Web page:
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Home Health Technology Users to Hit 7 Million in 2012

Study says home health industry could provide unique revenue opportunities.


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There will be more than seven million people using home healthcare technology in the United States and Europe by 2012, according to Parks Associates.

The new study says this could provide unique revenue opportunities for integrators, as few seem to offer home health tech.

Parks Associates says potential clients will range from seniors with chronic conditions to young consumers who want to "self-manage their personal health."

"Service providers cannot ignore the opportunities inherent in the e-Health care model," says Harry Wang, director, health and mobile product research for Parks Associates.

"Millions of people stand to benefit from e-Health applications. Providers should start drafting business plans, forging partnerships, testing hardware and software and conducting field trials."

Parks Associates says integrators shouldn't worry about the complexities of insurance and reimbursement in the home health market. It says integrators have dealt with similar issues, saying digital TV services "required negotiating franchise and licensing fees with a variety of different players."

"Service providers are in a unique, once-in-a-lifetime position to enter and serve this growing service industry," Wang says.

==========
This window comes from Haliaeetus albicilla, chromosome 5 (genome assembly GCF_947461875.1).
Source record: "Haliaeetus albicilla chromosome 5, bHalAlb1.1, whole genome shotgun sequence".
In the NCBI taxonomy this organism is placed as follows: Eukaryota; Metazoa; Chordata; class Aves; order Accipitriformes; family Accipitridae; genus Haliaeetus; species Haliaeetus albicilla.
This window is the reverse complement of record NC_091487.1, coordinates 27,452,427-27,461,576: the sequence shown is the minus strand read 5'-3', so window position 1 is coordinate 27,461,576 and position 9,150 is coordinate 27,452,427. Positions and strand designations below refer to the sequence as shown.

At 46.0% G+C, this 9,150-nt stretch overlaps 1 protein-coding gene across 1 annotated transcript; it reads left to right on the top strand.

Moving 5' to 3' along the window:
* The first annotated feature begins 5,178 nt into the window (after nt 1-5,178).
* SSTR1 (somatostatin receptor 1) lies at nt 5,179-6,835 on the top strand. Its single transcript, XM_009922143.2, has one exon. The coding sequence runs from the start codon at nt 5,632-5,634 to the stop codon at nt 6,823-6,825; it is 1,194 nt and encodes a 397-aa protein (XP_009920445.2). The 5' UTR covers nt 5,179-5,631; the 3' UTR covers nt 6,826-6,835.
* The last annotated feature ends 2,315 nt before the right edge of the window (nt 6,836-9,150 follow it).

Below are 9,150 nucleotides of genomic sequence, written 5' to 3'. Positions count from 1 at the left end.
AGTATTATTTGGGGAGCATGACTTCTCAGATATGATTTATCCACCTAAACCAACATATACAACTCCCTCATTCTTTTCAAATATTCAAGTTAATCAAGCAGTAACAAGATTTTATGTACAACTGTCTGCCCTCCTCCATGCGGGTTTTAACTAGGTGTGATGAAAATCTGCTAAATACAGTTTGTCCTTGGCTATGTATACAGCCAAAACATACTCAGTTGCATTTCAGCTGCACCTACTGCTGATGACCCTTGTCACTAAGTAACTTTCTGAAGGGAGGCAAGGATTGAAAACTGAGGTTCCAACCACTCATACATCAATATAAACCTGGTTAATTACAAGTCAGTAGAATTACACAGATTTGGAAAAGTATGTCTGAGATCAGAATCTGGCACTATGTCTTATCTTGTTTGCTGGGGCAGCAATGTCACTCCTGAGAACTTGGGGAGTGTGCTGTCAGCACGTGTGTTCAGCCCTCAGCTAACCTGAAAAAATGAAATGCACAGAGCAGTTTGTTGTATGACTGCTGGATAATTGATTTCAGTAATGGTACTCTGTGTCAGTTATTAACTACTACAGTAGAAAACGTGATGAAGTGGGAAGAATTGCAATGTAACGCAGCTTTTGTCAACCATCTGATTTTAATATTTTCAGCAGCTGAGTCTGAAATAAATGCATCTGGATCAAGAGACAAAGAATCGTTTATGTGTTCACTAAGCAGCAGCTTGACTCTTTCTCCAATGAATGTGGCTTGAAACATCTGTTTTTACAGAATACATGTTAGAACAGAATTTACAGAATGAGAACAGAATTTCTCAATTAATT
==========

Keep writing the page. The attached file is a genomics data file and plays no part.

"The home will be the central location in the new preventive-care model in health applications, with broadband enabling home medical services, telemedicine applications, and patient monitoring."

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Article Topics

News · Research · Home Health · Home Health · Research · All topics

About the Author

Steve Crowe, Web Editor
Steve is an editor for cepro.com. He graduated from Emerson College with a B.A. in Journalism. He joined the CE Pro staff in 2008. Steve is also a freelance sports writer for The Boston Globe and other various publications.

2 Comments (displayed in order by date/time)

Posted by Marie  on  05/17  at  10:03 AM

I recently went through the process of finding in-home care for my elderly mother.  I was nervous about leaving her, and when I asked tough questions of the agency that was recommended to me, I was shocked to learn that after the initial intake process, they basically have almost no visibility to the actual day-to-day care!  I interviewed 5 or 6 more agencies, and all but one uses care journals that sit in my mother’s home such that the agency really has very limited idea of what’s going on.  I finally found an agency that uses a “point-of-care system.”  I highly recommend this!  I login at a website called “ClearCare” and I can see what is happening every day.  I know when my mom’s caregiver clocks in at her house, and when she completes specific tasks.  I’m alerted if the caregiver does not arrive on time or if something isn’t done properly.  This has been a very difficult process for me, but I do find peace of mind in knowing exactly what’s happening every day.

Posted by James Heires  on  07/22  at  06:06 AM

Marie,
I agree that regular monitoring (by the caretaker AND the family members) must be part of a home health care plan. My company offers MyHalo automatic fall detection equipment, which includes an online monitoring service and IM/email/phone alerts,  that all approved persons can use to keep tabs on the patient. MyHalo can automatically detect falls, skin temperature and activity level, which all can be monitored on a website by a doctor, nurse, or family member.

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